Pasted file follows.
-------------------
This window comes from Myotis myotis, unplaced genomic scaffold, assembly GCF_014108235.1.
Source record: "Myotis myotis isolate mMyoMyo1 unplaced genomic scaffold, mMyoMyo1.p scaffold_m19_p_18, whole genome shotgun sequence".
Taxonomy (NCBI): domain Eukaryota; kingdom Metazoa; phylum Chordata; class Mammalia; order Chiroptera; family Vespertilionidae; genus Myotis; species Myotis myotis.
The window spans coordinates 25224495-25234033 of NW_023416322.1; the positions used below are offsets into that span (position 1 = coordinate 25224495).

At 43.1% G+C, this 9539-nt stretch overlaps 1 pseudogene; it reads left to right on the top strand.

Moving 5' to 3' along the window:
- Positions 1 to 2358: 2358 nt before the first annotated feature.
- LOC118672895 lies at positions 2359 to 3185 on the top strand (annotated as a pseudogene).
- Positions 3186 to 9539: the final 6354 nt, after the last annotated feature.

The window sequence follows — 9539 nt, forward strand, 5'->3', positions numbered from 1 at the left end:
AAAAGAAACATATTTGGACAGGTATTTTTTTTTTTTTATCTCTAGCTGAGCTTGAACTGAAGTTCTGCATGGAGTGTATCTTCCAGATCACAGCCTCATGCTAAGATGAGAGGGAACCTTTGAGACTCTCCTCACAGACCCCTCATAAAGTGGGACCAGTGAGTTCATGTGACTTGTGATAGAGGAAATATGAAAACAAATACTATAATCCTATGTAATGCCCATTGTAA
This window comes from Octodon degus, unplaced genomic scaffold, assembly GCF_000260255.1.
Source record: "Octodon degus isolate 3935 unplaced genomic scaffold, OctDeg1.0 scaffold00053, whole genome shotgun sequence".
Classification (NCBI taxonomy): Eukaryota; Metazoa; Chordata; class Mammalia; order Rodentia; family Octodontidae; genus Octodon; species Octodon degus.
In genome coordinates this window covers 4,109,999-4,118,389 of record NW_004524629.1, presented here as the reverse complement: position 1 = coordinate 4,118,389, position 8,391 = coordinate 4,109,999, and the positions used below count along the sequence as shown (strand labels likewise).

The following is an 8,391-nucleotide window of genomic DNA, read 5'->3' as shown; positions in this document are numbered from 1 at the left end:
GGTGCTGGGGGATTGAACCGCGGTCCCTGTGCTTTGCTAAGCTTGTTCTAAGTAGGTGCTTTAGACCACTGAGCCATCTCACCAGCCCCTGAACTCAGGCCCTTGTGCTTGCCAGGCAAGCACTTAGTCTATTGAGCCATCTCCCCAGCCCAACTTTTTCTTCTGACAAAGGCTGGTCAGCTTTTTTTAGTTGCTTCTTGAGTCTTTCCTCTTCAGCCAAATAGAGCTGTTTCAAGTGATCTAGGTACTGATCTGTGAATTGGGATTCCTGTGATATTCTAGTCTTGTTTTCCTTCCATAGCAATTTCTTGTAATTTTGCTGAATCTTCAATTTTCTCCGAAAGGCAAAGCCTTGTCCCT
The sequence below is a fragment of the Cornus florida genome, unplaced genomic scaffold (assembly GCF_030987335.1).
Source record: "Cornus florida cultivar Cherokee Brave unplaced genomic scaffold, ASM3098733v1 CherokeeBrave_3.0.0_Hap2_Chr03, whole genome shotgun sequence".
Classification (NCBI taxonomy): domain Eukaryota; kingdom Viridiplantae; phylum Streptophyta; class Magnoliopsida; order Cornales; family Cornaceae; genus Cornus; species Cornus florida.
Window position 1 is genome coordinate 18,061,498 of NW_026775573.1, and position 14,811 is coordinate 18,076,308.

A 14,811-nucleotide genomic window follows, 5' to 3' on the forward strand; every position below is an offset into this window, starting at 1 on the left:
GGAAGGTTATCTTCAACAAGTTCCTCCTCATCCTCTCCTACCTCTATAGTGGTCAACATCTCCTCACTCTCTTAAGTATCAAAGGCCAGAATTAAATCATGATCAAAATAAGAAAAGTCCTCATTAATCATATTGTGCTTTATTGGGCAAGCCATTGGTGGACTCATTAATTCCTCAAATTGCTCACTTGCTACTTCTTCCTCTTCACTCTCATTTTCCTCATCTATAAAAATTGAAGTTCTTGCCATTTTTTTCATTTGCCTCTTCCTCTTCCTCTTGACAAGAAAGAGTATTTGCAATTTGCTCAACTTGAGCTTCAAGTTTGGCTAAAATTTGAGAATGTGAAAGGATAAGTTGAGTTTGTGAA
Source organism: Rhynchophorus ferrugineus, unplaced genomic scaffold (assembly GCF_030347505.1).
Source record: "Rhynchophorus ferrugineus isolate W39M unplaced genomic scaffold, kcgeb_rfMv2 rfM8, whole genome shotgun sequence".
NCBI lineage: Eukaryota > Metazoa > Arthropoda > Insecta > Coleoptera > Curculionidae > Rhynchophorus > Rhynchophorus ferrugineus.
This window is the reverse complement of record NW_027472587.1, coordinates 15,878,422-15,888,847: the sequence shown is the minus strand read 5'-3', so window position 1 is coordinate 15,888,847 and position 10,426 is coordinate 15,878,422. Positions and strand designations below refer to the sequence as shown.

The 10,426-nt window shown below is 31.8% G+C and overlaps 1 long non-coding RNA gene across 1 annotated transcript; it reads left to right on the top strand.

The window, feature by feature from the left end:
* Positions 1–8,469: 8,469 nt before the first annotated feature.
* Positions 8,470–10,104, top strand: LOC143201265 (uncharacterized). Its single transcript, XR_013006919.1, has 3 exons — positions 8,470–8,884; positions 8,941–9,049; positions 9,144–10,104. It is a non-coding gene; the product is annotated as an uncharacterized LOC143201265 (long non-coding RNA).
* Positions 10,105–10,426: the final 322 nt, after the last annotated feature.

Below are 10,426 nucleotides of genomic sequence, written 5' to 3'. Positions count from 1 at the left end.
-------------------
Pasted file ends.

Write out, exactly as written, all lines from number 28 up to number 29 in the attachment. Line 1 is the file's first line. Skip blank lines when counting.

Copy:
The 10,426-nt window shown below is 31.8% G+C and overlaps 1 long non-coding RNA gene across 1 annotated transcript; it reads left to right on the top strand.

The window, feature by feature from the left end: